In early November of 2016, my mother had another stroke. It was catastrophic. She was moved to the same hospice facility where our father had died in 2009. The family gathered and waited. On November 8 someone in the family suggested we watch the election returns in her room on TV. I reeled. I couldn’t speak so I texted my siblings that it was not okay with me. Thankfully the idea was put aside. That night Trump was elected. I went and stood alone outside in the dark night and looked at the moon for a long time.

On November 10, 2016, our mother died. During the afternoon her minister had come by and we sang her a few hymns. When we were alone afterwards some of the physical changes we had been told to expect began to happen. Her breaths grew farther and farther apart, and she was gone.

Mom had been ready to go for a long time. Trump, trump. 

References:

Filipovic, J. (2017). Our President Has Always Degraded Women — And We’ve Always Let Him. https://time.com/5047771/donald-trump-comments-billy-bush/
 

Categories: Behavior, Current Events, Family

Kellie Snider, MS

When I was a young child, my father, my grandmother, an uncle, and a teacher noticed and complimented my talent and interest in drawing. My family didn’t know how to help me make a career in art, but they made sure I knew that my art was a good thing. I was fortunate to grow up in a time when the arts were still considered an essential part of a well-rounded education. I had a very good art teacher in elementary school, and I was able to continue studying art throughout middle school and high school. I even ventured a couple of years of college-level art study.

My education in art did not include the business of art, so I went off and got a traditional job as a draftsman, the kind that drew with pencils and templates on sheets of vellum, spread across massive desks. (I always named my desks Carlisle.) I worked for an oil company, a shipyard, a power company, and for NASA’s Johnson Space Center TV Department. I was there during some pivotal moments in space history. I also met the man I would marry. I stayed home to raise our kids for a few years, and while doing that I worked as a freelance writer and did some freelance art as well. But then I got a deep interest in animal behavior thanks to an aggressive cockatoo we had, got an advanced degree in behavior analysis and launched a career in animal welfare. That career lasted nearly 15 years, and it nearly did me in. The burnout and compassion fatigue was overwhelming.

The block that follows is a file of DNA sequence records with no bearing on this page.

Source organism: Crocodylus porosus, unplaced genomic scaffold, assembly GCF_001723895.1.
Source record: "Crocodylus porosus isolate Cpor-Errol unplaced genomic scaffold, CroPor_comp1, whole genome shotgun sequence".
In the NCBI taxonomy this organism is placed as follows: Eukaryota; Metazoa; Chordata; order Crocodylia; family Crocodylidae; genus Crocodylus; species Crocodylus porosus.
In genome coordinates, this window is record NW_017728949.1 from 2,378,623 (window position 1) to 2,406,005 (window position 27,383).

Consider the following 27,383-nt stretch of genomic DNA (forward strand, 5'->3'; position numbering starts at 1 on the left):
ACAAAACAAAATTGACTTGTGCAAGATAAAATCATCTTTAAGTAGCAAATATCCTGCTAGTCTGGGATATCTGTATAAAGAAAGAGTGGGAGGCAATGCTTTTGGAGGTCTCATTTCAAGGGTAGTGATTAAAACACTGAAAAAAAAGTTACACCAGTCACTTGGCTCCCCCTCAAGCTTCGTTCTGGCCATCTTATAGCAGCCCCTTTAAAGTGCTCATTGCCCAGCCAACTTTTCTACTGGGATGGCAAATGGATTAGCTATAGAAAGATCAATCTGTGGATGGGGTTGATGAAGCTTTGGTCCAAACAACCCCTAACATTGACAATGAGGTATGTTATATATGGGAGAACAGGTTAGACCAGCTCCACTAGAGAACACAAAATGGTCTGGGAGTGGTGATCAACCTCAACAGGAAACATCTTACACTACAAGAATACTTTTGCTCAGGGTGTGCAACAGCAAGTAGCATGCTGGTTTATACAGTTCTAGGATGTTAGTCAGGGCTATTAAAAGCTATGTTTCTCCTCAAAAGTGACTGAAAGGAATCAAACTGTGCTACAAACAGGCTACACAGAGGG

When I was laid off from a director’s position in animal welfare during Covid Times, I began to paint to help ground myself. People began to show an interest in my painting and I got many requests for commissions. That was when I realized that I could learn the business side of art and be a real live artist full time.

I have never been happier in my professional life. I wake up every day, have a lovely cup of tea with breakfast, and head to my studio. My days are rich and peaceful. I’ve come home for good.as trained as a behavior analyst, but I am what Barbara Sher called a Scanner. I'm interested in a lot of different things, and once I learn a lot about them I'm ready to learn something new. But all the things involve somebody's behavior. This blog is about how behavior and different activities intersect.

Constructional Approaches will be discussed a lot.